BTW: You won't get 10GB speed. That's 80Mbps and the Windows file copy can't push data that fast.
Boy, now we are all getting our bits and bytes and M's and G's all scrambled up

10GB does not equate to 80Mbps. I think you were trying to say 10 megabytes per second would be 80 megabits per second.

Technically speaking, Windows file copy can handle that just fine.

On average
10 megabits per second = 1,250,000 bytes per second. Or about 1.2 megabytes a second

100 megabytes[sic] per second = 12,500,000 bytes per second. Or around 12 megabytes per second

1000 megabytes[sic] per second = 125,000,000 bytes per second. Or around 125 megabytes per second

Also, on average, Ethernet is only about 80% efficient. So, if you take 12 megabytes per second times .80 = ~10 megabytes per second that I quoted before.


The problem with moving to a gigabit network, is that most home users don't have hard drives which can transfer over 100MB/s and sustain that rate. And even if they have one machine with an SSD or a RAID array, they probably don't have a second computer which could keep up with it. Hence the reason that most home users cannot max out a gigabit connection. So, generally on a good home network with gigabit...you typically see max transfers around 60-70 megabytes per second. That's about all you are ever going to see.
Even this guy can't even get it right. LOL. We should just stop trying to correct each other.....
Seeing as you have made a comment to suggest this...can you post why you feel pparks comment is incorrect and also post the correct method in the process?
My System SpecsSystem Spec
14 Jan 2010   #56
acurasd

Windows 7 Ultimate x64
 
 

Uh oh... do i see a sarah palin and hilary clinton debate?
My System SpecsSystem Spec
14 Jan 2010   #57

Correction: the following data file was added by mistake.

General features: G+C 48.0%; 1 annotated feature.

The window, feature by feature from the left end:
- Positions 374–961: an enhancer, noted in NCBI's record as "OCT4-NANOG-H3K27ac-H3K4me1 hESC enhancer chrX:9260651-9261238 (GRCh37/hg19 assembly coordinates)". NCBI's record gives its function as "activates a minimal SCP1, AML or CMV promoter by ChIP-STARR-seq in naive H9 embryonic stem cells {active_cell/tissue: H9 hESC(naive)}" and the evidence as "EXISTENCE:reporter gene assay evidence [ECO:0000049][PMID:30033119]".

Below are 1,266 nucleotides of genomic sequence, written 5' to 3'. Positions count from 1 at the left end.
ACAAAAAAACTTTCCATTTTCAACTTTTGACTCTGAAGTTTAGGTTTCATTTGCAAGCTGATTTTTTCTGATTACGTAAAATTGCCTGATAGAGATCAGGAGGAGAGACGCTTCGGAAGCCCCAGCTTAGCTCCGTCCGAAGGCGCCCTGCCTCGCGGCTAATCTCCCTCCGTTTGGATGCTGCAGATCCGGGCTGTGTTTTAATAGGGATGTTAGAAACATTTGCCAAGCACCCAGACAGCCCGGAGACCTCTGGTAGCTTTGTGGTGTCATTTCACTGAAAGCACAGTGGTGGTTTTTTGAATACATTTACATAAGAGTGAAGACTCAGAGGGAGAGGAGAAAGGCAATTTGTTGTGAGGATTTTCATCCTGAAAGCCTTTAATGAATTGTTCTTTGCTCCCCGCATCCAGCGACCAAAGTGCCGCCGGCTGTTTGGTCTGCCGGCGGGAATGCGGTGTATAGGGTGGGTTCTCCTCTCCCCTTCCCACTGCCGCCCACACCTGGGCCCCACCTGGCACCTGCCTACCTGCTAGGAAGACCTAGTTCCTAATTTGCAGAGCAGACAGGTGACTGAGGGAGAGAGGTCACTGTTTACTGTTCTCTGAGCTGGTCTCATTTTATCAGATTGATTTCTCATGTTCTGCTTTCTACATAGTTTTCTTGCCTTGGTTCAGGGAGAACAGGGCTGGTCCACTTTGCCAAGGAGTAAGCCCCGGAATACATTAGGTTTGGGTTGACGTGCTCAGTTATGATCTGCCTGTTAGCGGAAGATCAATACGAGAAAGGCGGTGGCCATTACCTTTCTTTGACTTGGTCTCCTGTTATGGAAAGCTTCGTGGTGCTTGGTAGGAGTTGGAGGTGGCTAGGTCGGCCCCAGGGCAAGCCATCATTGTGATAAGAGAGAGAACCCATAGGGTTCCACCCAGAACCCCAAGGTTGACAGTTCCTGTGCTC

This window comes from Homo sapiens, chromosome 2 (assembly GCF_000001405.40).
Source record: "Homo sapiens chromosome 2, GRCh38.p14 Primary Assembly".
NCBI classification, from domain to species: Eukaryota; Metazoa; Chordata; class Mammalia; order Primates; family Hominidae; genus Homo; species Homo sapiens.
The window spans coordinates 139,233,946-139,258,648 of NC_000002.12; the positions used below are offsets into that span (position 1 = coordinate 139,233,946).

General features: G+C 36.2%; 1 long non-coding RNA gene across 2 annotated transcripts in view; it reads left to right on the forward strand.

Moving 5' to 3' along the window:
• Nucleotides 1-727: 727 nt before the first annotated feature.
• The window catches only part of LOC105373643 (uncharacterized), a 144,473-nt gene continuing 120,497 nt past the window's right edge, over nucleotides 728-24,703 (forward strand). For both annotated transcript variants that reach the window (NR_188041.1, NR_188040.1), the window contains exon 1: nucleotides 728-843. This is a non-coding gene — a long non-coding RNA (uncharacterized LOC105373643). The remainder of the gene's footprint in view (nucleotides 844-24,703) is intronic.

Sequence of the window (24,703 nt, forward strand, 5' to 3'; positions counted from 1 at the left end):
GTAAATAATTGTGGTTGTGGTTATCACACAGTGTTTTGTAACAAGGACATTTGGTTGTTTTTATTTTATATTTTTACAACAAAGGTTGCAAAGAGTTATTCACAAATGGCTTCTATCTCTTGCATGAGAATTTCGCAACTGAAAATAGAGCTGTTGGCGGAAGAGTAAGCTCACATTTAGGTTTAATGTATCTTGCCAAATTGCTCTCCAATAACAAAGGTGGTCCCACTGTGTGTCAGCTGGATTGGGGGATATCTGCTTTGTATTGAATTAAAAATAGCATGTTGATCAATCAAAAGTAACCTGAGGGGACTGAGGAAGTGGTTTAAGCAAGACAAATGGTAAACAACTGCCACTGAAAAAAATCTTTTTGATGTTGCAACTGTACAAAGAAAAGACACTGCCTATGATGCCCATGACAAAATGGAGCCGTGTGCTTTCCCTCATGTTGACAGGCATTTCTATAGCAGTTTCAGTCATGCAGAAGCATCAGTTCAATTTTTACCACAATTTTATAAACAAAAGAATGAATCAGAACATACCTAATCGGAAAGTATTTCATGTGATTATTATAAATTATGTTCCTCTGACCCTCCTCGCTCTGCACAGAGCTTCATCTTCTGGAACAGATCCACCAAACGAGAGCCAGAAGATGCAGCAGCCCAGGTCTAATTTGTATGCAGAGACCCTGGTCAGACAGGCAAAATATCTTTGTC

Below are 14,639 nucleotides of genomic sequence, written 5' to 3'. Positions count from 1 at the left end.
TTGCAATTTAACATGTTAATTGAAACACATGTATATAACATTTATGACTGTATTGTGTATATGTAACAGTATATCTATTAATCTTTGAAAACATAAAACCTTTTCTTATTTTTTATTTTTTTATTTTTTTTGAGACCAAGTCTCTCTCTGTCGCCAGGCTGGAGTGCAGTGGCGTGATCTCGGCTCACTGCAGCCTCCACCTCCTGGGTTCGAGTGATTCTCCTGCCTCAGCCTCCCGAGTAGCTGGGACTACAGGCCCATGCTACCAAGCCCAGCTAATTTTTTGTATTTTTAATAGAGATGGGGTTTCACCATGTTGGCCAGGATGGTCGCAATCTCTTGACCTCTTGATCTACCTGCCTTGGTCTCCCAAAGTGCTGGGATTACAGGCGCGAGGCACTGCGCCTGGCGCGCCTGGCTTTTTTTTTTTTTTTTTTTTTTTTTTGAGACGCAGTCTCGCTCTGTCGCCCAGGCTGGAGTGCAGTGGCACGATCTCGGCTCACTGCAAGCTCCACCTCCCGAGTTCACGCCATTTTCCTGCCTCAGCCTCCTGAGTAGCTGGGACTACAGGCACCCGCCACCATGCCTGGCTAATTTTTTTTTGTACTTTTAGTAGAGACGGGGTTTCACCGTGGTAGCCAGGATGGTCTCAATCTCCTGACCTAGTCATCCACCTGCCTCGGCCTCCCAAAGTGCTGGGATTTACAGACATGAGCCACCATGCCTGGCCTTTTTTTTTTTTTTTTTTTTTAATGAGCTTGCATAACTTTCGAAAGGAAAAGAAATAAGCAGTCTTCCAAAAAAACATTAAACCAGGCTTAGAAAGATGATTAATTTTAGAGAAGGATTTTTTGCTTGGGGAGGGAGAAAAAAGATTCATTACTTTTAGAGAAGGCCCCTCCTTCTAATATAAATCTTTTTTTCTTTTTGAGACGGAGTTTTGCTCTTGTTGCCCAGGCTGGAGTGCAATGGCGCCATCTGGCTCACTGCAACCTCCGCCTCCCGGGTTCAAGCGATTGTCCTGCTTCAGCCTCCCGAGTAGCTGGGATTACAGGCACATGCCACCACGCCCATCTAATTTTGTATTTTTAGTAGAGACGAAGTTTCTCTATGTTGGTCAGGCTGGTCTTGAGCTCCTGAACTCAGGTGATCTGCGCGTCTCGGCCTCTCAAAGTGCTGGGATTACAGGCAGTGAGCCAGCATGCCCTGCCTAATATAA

Zidane24

Windows 7 Home Premium x64 - Mac OS X 10.6.4 x64
 
 

Quote   Quote: Originally Posted by acurasd View Post
Uh oh... do i see a sarah palin and hilary clinton debate?
I fail to see the comparison...

I think that if someone provides information about a subject and that information may be incorrect (as suspected by another user). The user belaying suspicion should at least provide the correct information to rectify the misconception
My System SpecsSystem Spec
14 Jan 2010   #58
acurasd

Windows 7 Ultimate x64
 
 

Quote   Quote: Originally Posted by Zidane24 View Post
Quote   Quote: Originally Posted by acurasd View Post
Uh oh... do i see a sarah palin and hilary clinton debate?
I fail to see the comparison...

I think that if someone provides information about a subject and that information may be incorrect (as suspected by another user). The user belaying suspicion should at least provide the correct information to rectify the misconception

Nawww I see what you mean man.....

If your going to stick your foot in your mouth; make sure you got something to back it up with.
My System SpecsSystem Spec
14 Jan 2010   #59
zzz2496

Windows7 Ultimate 64bit
 
 

I wonder what kind of files did the thread starter copy... if he (assuming the thread starter = male) copied lots of small files (~4kB to 100kB each), then it's not the network connection that is chugging... it's his drive that's chugging... Mechanical disks can't seek fast enough to maintain high enough random read speed on tiny files that are scattered all over the disk. Some SSD can cope with such workload, but majority of them (for now) is almost as slow...

zzz2496
My System SpecsSystem Spec
14 Jan 2010   #60
pparks1

Windows 7 Ultimate x64
 
 

The poster did indicate the problem with my post. In my example section, I said 10 megabits...but then followed up with 100 megabytes and 1000 megabytes. He wrote [sic] next to the sections which were incorrect. I have since corrected my post so that it is accurate. We all make mistakes from time to time and I'd rather be told about mine so that I can fix them then just let them slide....so thanks to surfasb

I too would be interested to see if this problem gets corrected or what types of files they were. It's always disappointing to see somebody running at a slower speed than they should. At least the OP knows it's not right, I feel bad about those who just assume all is fine.
My System SpecsSystem Spec
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 Why is copying data between my 2 computers VERY slow?